Honoring the Spectrum of Self
On May 20, 2016 the Wild Heart Gallery hosted the opening night of Honoring the Spectrum of Self, an exhibition where Southwestern College staff, faculty, and students were invited to investigate the sacred pieces that have shaped them as an individual or within the collective. The show featured a variety of works installed within the gallery – including an interactive piece – and presentations on opening night of video, song, and spoken word format. It is our privilege to present the third in a series of blogs which showcase the shared voices of this exhibit that ran thru August 8th.
Artist: Jessica Morris
Titles: Vanitas and Universal Wisdom
“No one’s ever lost forever
When they die they go away
But they will visit you occasionally
Do not be afraid
No one’s ever lost forever
They are caught inside your heart
If you garden them and water them
They make you what you are”
Looking at these two works in tandem, I realize that I am regaining perspective on where I am in this fascinating journey of life. I feel great gratitude for where I come from, the moments I have experienced, and the beings with whom I have had the great privilege to interact.
I also recognize how lucky I am to have started my first year of Southwestern College after three devastating deaths – the last of which tore open my heart completely. This year has by no means been easy, though it has been very enriching. For those of you who don’t know, the first year’s curriculum is designed so that we may become extremely aware of who and how we are on incredibly deep levels. Again, not an easy feat, especially with all that comes in the grieving process. I learned – in my first Grief, Trauma, and Renewal Certificate course – that after a loss of a loved one, we often can lose our sense of self. It was, in a way, a relief to have that stated while I was operating through the mire of profound grief. But, how to get back to knowing me while honoring those who have passed?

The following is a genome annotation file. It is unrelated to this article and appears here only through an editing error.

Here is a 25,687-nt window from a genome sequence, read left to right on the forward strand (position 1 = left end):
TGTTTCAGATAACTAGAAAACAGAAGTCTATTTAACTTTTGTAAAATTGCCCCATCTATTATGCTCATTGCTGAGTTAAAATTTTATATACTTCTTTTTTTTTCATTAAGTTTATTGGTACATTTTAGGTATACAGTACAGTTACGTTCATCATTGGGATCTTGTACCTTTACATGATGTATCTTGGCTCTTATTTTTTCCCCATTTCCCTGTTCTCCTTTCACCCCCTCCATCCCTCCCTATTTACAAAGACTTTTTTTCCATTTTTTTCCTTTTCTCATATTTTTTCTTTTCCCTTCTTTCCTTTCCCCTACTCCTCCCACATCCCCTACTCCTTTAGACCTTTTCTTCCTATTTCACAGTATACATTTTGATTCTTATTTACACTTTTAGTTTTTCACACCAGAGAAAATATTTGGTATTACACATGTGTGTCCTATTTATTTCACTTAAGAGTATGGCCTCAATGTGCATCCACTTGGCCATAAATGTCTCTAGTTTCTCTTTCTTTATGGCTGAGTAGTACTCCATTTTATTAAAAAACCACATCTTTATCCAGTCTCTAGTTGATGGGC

Luckily good self-care has been an emphasis while learning about practical tools in the counseling and art therapy professions. For me, art is incredibly healing and insightful. Creative expression has been an important part of my life and I feel appreciation to have been on the colorful and kooky path of artistry. The encouragement to use and trust art in conjunction with honoring the importance of ritual and ceremony has been an enormous gift from those associated with Southwestern College.
In considering what to make for this exhibition, I found myself tracing my personal history and connection to my hometown of San Antonio, Texas, through layer upon layer of media in these two pieces. Each component in the works is rife with symbolism from a city of pride and celebration, which values its diverse culture and the art associated with the many groups who have inhabited or traveled on from the Hill Country. I can feel my roots being nourished as I reconnect to what formed the core of my person, I find love for the deeply grooved scars which have given me strength, and I am beginning to sense a blossoming anew. I truly trust and believe in the cyclical nature of the universe. With death, will come rebirth.
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